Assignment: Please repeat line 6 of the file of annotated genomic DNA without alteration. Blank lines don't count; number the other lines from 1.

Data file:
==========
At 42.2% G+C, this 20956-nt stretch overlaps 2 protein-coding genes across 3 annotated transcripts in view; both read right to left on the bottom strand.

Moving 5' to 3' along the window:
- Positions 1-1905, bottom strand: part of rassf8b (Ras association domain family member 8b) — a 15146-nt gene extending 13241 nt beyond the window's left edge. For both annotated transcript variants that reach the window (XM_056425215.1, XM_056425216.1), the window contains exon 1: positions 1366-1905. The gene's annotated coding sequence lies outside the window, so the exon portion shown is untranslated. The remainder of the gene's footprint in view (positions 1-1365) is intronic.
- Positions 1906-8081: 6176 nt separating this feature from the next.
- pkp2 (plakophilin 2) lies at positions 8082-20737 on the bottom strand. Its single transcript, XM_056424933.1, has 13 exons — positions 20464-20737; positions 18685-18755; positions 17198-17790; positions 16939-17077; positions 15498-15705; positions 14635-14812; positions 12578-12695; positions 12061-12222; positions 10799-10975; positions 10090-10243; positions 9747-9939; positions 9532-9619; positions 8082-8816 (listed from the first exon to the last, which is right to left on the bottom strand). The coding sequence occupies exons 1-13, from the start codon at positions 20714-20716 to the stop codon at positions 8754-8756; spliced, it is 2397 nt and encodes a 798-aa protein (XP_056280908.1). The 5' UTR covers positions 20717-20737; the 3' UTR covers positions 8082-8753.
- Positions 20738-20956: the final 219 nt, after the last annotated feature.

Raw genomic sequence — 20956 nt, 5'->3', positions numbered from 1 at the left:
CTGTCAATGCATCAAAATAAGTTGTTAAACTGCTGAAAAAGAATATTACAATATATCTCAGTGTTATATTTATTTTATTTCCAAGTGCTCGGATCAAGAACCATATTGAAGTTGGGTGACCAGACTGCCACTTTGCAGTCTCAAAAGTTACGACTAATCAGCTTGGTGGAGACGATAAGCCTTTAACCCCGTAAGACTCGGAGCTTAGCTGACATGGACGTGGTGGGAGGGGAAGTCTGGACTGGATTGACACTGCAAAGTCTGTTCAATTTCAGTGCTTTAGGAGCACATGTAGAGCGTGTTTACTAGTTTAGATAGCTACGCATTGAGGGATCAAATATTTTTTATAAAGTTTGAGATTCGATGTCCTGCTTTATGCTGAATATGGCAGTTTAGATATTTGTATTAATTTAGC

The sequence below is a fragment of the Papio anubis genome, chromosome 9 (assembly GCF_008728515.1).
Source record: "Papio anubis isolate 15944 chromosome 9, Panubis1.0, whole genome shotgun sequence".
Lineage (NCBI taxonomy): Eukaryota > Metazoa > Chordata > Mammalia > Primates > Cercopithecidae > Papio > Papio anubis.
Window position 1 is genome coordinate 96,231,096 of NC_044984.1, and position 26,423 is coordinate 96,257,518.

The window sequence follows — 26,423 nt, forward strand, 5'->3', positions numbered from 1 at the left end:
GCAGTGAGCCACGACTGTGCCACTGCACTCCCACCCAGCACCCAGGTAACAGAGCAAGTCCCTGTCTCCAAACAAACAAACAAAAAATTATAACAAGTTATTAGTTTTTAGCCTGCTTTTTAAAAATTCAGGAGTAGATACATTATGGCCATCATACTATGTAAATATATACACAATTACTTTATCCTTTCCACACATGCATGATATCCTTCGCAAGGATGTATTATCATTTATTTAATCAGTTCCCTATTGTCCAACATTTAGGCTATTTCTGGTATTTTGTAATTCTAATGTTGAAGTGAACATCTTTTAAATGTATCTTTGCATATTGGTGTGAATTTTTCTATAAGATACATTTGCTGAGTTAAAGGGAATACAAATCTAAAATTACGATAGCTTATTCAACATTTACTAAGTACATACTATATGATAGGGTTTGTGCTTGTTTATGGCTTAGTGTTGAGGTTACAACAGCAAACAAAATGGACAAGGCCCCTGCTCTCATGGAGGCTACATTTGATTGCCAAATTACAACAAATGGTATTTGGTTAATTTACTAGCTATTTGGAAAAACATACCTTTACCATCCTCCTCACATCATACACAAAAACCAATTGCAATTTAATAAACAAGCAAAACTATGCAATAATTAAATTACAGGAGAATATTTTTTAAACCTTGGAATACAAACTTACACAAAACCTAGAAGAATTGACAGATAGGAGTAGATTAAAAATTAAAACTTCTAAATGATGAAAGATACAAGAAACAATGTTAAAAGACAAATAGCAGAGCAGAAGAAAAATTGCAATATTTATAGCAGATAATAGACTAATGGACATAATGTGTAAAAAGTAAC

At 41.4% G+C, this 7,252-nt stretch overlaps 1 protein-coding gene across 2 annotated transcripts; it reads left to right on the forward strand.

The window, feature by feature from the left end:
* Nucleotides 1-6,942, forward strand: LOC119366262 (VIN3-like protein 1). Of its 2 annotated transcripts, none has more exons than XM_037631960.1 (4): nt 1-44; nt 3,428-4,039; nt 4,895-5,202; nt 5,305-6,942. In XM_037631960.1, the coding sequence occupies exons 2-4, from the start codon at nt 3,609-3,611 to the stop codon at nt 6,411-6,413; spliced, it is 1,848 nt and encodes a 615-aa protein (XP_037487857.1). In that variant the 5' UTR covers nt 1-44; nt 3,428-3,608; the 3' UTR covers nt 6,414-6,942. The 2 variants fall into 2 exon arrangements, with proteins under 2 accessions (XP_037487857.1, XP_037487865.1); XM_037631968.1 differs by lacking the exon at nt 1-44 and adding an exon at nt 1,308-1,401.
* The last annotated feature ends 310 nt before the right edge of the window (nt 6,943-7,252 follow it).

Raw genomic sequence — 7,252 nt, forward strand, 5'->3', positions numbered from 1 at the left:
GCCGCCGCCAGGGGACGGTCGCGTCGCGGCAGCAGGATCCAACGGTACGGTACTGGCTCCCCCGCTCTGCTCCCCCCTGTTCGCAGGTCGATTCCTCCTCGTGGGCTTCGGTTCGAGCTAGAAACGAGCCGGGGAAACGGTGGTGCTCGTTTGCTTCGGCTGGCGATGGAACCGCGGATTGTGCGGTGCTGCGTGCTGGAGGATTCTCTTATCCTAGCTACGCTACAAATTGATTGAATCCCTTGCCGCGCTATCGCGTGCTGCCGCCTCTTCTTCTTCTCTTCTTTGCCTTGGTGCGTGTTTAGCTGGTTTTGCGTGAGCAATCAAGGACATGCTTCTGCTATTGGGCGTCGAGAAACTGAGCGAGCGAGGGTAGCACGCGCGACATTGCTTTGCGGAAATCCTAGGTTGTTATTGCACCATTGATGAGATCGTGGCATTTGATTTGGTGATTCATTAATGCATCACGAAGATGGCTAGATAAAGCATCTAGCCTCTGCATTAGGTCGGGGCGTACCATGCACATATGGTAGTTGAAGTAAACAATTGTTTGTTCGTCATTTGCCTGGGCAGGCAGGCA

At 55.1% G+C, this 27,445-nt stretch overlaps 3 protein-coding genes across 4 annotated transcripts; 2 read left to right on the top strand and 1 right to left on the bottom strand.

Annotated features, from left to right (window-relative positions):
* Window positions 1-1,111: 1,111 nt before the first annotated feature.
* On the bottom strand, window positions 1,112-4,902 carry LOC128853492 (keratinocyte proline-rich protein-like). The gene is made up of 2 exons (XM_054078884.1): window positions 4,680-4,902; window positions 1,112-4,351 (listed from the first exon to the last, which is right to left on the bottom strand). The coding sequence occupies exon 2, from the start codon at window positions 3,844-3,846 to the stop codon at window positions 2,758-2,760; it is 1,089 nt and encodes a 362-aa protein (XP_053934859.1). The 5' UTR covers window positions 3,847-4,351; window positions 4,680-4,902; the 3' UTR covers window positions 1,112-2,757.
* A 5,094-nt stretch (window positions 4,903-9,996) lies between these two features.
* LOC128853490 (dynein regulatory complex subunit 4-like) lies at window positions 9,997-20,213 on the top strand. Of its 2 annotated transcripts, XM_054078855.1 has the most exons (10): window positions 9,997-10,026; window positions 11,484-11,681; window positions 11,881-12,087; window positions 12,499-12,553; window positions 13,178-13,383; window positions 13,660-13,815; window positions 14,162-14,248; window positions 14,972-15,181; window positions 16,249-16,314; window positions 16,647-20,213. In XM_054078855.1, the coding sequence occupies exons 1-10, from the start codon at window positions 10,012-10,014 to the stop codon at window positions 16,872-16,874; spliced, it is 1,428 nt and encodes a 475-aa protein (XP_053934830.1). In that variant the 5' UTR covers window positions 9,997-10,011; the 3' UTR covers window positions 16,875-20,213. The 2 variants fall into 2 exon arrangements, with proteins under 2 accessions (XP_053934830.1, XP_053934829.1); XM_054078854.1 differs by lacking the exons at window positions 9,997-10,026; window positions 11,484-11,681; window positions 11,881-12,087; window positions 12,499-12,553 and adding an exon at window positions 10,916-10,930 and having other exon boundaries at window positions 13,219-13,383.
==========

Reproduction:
- Positions 20738-20956: the final 219 nt, after the last annotated feature.